By my reckoning, that means the cute li’l 50 ml sample bottle that was sent to me has a retail value of $33.53 – or $6.58 more than the full-sized bottle of Sailor Jerry that I picked up on the weekend for holiday nog quaffing. But just as it’s not fair to compare a scarce single malt to a mass-produced blend, so should this copper-amber liquid be ranked on a completely different scale from the Captains and Sailors of the rum world.

With that in mind, I poured it into my favourite whisky glass, and sniffed & sipped it like a single malt. What I found was a remarkably complex spirit that revealed an array of aromas and flavours including caramel, marzipan, orange zest, bitter cocoa, dark sugar, vanilla, cinnamon, clove, raisins and wood. The mouthfeel is soft and silky, and the finish is long and warm, but not as hot as expected given the 45% abv strength.

I was sad to reach the end of the glass, but also pleasantly satisfied. If I had the money to spare, I’d be tempted to pick up a bottle, if only to blow the minds of a couple of whisky-loving friends the next time we get together for a few drams.

As noted above, Appleton Estate 30 Year Old Rum is available in limited quantities in Ontario, as well as most other provinces. It’s also available in the US, and perhaps elsewhere, but you’ll likely have to hunt for it.

Catching Up

While I take some time to get things together for some posts I’ve got planned, here are links to the beery and boozy writing I did for Taste T.O. in the couple of months before we put the site on hiatus.

Nov 9th: Beers of the Week – Harviestoun Ola Dubh Series
A review feature on the five Ola Dubh versions – 12, 16, 18, 30 & 40 – that were released at the LCBO recently.

Nov 2nd: Pub Crawl – Parkdale
A virtual tour of five of the best places get a pint in Toronto’s Parkdale neighbourhood.

Oct 28th: Glenfiddich – Not Just For Newbies
A re-cap of two Glenfiddich tasting events I attended in one day, one of which included the somewhat rare 21 Year Old, and the really rare 40 Year Old.

Oct 26th: Beer of the Week – Creemore Springs urBock
Review of a returning seasonal favourite.

Oct 19th: LCBO Opens The Whisky Shop
A look at the line-up of premium spirits on offer via the LCBO’s new Whisky Shop promotion.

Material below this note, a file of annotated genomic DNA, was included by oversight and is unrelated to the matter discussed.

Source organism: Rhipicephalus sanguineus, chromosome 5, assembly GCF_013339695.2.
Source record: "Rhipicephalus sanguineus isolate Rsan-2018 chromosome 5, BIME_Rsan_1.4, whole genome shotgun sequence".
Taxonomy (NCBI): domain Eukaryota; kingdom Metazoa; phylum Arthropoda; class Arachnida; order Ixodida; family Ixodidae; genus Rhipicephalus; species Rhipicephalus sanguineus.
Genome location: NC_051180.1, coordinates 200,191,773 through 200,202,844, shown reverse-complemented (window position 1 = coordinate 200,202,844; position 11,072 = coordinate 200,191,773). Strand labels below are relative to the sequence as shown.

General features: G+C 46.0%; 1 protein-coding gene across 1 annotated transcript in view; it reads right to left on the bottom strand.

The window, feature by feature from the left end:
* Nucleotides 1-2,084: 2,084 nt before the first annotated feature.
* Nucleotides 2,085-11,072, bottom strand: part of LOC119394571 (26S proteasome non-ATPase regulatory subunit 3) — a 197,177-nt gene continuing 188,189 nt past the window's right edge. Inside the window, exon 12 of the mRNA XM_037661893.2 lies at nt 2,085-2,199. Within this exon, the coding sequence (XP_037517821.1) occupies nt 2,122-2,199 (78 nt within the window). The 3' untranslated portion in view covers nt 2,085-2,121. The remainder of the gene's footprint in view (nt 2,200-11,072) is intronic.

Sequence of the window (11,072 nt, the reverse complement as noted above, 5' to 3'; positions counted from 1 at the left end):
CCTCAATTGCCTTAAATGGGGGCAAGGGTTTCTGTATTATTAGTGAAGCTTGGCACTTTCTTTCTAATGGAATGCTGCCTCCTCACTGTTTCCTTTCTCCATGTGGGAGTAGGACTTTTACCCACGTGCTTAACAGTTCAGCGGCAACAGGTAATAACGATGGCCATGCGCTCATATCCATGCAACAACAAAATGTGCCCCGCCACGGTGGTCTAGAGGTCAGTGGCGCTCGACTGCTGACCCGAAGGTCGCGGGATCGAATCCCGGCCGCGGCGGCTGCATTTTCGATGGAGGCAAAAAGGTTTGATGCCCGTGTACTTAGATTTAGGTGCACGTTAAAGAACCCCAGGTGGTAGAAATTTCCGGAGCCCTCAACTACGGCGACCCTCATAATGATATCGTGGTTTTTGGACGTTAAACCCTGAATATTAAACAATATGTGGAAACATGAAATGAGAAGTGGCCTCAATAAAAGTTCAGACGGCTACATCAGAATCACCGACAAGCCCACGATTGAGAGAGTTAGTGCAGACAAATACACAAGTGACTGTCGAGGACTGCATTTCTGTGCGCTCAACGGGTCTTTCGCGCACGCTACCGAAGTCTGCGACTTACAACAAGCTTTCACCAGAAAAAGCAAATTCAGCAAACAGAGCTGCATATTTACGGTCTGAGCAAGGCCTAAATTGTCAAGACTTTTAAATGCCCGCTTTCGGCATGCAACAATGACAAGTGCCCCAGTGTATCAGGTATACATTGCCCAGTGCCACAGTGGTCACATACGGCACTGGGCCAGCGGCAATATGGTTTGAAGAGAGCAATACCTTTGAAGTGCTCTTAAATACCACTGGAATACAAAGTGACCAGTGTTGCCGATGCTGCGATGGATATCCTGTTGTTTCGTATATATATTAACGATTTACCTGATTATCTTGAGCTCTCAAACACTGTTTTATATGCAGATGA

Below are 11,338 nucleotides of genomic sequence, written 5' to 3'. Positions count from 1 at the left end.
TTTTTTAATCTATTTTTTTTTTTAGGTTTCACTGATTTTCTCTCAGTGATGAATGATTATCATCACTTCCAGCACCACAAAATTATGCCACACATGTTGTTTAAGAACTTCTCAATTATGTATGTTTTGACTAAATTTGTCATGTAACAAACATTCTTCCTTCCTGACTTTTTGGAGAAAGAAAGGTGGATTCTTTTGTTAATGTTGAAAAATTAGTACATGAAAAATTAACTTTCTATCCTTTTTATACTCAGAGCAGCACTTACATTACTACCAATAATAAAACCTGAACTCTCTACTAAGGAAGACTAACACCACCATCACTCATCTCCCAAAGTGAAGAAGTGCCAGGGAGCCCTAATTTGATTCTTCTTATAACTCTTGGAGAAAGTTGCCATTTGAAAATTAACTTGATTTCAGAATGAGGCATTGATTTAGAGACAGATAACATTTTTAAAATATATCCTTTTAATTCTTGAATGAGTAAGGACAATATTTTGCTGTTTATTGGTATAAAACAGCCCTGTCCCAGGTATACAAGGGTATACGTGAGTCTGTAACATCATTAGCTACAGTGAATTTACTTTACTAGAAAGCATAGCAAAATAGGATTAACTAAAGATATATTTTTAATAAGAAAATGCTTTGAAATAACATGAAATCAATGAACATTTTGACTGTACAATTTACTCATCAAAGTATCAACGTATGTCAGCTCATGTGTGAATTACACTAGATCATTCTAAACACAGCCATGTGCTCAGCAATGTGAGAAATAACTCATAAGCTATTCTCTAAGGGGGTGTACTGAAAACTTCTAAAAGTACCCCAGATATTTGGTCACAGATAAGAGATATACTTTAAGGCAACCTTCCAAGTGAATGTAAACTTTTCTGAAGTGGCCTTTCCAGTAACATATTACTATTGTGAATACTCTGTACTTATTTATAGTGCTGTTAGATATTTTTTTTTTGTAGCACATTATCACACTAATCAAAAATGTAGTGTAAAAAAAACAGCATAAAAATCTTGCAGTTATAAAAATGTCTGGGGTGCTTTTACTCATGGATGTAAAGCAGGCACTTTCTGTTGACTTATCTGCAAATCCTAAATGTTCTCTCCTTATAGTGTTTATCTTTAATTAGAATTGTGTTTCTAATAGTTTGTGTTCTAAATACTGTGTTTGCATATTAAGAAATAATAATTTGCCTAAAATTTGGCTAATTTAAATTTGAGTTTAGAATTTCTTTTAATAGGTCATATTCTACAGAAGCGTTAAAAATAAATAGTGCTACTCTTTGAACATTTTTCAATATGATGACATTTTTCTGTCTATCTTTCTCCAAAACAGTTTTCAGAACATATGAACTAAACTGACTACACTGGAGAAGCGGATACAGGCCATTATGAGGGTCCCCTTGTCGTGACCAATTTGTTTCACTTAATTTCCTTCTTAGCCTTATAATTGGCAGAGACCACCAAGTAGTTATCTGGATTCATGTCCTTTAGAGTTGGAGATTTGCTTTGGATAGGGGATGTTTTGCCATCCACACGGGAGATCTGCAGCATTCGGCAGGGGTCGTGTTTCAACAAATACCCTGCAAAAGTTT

Oct 12th: Beers of the Week – Birrificio Brùton
Some thoughts on the beers of Italy’s Birrificio Brùton, which I enjoyed in the company of brewery founder Iacopo Lenci.

Oct 5th: Pub Crawl – Downtown Yonge
The first installment in the returning Pub Crawl series, and also the first in the new multi-venue format, featuring short write-ups on five bars and pubs in the same neighbourhood.

Sep 28th: Beers of the Week – Here’s to Hallowe’en!
An advance preview of the pumpkin beers and other spooky ales brought in by the LCBO for Hallowe’en this year.

Sep 21st: Beer of the Week – Muskoka Harvest Ale
Review of one of the best seasonal ales available in Ontario this fall.

Sep 14th: Beers of the Week – The Ales of Autumn
Preview of the beers included in the LCBO’s 2010 Autumn Ales promotion.

Sep 7th: Hanging Out With Bud And Jack
Notes on a unique day where I met the men currently responsible for two of America’s most legendary alcohol brands: George F. Reisch, Brewmaster at Anheuser-Busch; and Jeff Arnett, Master Distiller at Jack Daniel’s.

Sad Endings, New Beginnings

Over the few years I’ve been posting to this blog, I’ve written very little of a truly personal nature. Others may be inclined to use their online platform as a diary or journal where they reveal a lot about themselves to their readers, but that’s not something that I’ve ever felt especially comfortable doing. Even when I had a LiveJournal account, I rarely delved very far below the surface with my writings.

For once, though, I’m going to make an exception, as there have been a number of upheavals in my life recently that I feel need sharing, if only to explain why I’ve been on yet another unannounced hiatus from writing anything here. For those who just come here for the beer, there is a brief mention – but mostly, it’s about three losses that I’ve suffered in the past few weeks.

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Beer Review: HogsBack Vintage Lager

Yes, I know that I still owe you all several more Toronto Beer Week recaps. Although it’s starting to get to the point where I’m almost embarrassed to be writing about it so long after it happened. So we’ll see.

In the meantime – it’s been a bit of awindfall of free beer around these parts lately, so I figured I should start writing about some of it before I get a bad name for myself as that goddamn freeloading so-called “beer blogger” who never keeps up his end of the bargain.